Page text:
There was an excellent session at the Midyear entitled “Infectious Diseases Update: Using Guidelines to Optimize Treatment”. Dr. Michael Ryback spoke about the “Implications of the Vancomycin Consensus Guidelines”. He pointed out the shortcomings of the 2009 guidelines, specifically those patient populations who were omitted from the guidelines, obese patients being the largest omission (pun intended).
Dr. Ryback is on the panel currently revising these guidelines and he spoke about some of the changes the panel are considering. Most interesting to me was the (possible) recommendation to draw two post-dose serum levels following the loading dose.
To which I say a resounding yes. Considering the large interpatient variability in Vancomycin pk, why “guess” what a patient’s dosing requirements might be? Why wait 2-3 days to find out if your recommended dose is therapeutic or toxic? And then fiddle around for days with dose changes and more levels. With two levels following the loading you can nail down the patient’s vancomycin pk right off the bat. Home run.
Usually when I mention this as a solution to a younger pharmacist, I either get that “you’re crazy” look or a blank stare. Apparently these things have to come down from a mountain, carved into stone tablets. Or, at the very least, from someone with a half dozen initials behind their name. Sheep go to heaven, while goats go to hell (or at least exiled to the graveyard shift).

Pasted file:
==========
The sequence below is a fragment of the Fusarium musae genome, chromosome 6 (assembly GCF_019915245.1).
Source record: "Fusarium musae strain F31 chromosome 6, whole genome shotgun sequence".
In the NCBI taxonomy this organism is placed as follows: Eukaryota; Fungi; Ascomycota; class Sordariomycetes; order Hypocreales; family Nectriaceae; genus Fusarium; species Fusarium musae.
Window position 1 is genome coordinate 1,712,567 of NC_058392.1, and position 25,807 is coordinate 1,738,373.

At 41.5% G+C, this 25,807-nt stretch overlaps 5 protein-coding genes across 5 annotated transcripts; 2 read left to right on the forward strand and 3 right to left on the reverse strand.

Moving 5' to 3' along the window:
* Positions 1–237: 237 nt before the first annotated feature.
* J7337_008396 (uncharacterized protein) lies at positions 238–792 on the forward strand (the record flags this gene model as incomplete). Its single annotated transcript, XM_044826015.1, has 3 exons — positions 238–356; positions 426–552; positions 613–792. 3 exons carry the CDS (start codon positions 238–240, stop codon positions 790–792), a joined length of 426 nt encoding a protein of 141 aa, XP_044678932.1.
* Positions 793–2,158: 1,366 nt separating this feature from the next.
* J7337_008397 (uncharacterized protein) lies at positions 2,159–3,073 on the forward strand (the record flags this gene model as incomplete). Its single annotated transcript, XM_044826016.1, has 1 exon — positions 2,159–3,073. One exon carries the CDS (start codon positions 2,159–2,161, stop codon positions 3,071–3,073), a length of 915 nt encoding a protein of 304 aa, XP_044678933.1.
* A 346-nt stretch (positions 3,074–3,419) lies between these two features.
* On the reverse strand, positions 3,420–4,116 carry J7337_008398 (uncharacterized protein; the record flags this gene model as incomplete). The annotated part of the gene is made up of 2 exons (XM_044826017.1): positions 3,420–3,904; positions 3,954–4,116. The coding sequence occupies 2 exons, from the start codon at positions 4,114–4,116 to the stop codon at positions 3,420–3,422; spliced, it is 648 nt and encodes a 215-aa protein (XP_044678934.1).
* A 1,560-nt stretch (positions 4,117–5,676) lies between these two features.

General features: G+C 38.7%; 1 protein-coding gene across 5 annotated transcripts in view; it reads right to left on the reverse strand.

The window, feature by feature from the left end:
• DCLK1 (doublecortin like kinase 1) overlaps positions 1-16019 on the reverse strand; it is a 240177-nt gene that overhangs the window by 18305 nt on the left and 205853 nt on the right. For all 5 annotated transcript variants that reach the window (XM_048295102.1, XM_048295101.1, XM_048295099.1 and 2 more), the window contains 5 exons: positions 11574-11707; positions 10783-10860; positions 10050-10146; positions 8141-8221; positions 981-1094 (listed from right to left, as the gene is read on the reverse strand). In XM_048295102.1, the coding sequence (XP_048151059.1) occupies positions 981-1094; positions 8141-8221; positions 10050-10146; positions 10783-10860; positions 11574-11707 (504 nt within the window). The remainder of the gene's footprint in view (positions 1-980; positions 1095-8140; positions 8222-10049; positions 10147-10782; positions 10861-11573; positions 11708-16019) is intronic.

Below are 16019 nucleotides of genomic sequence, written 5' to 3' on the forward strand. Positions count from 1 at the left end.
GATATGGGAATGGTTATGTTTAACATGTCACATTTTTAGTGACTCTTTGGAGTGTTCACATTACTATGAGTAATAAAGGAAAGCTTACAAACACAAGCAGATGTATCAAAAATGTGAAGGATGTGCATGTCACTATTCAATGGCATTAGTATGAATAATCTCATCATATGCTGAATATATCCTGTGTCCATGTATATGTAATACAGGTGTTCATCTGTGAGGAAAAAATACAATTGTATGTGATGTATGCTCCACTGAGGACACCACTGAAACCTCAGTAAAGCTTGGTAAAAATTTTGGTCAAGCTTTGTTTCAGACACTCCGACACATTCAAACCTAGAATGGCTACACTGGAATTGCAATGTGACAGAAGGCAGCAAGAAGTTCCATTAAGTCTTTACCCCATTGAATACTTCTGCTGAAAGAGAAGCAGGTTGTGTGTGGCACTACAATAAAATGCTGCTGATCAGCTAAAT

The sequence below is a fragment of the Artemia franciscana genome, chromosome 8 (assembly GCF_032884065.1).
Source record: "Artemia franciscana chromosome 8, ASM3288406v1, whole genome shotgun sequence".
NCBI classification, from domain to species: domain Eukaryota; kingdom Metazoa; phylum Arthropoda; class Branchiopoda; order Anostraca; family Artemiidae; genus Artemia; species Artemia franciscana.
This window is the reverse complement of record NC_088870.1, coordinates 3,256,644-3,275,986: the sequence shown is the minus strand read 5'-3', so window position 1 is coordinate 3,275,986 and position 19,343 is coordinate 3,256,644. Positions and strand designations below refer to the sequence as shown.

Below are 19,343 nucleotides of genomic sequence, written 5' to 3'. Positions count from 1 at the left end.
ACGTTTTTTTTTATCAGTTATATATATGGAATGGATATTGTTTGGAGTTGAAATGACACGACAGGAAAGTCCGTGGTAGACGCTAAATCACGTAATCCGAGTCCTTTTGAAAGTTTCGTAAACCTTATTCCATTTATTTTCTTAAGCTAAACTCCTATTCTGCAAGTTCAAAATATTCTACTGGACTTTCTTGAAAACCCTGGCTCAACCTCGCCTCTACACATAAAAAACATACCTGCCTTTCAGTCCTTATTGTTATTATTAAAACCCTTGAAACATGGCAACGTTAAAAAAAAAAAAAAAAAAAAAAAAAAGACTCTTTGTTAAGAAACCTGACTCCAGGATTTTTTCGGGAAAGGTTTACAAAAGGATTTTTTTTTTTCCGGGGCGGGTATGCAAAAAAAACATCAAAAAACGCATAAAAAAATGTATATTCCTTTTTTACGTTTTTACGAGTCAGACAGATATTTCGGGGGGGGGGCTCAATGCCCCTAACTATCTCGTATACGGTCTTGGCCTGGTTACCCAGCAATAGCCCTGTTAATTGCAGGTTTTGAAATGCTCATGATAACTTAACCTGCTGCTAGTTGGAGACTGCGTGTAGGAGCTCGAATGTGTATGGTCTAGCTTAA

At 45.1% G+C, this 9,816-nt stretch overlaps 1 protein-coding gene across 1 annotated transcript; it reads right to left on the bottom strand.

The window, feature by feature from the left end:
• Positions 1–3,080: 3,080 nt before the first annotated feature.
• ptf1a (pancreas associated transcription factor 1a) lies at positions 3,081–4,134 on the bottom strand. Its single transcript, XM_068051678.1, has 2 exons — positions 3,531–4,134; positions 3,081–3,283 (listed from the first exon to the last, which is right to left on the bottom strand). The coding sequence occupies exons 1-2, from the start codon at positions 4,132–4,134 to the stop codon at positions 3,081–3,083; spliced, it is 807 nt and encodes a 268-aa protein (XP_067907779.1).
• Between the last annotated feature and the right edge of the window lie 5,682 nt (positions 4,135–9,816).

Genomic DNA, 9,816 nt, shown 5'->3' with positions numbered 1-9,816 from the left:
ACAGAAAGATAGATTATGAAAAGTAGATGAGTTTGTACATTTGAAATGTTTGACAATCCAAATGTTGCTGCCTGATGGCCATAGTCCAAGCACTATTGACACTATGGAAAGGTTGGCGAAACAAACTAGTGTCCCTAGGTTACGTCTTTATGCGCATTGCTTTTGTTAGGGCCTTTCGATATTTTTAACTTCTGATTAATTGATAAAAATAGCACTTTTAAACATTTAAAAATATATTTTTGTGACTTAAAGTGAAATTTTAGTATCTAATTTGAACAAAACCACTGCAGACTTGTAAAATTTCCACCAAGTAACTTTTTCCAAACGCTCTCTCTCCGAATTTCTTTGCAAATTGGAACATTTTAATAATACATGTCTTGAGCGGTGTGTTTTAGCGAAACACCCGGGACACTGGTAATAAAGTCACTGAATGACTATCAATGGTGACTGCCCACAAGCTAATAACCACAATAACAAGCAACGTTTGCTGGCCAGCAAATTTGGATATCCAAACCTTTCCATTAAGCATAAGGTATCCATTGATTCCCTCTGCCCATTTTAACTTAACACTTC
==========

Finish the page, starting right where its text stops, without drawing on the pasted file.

Regardless, this type of pk analysis is actually the original Sawchuck and Zaske method for gentamicin dosing, from 1977. All but forgotten except for a few devotees.
The “First dose 2- or 3-point” method of serum level analysis has been an option in all of my pk programs from the very beginning, some 30 years ago. Here’s a screen shot from the latest AbPK for Windows:
I certainly hope this recommendation makes it to the new Vancomycin consensus document. Or, at least, it opens the eyes of some of the braver sheep.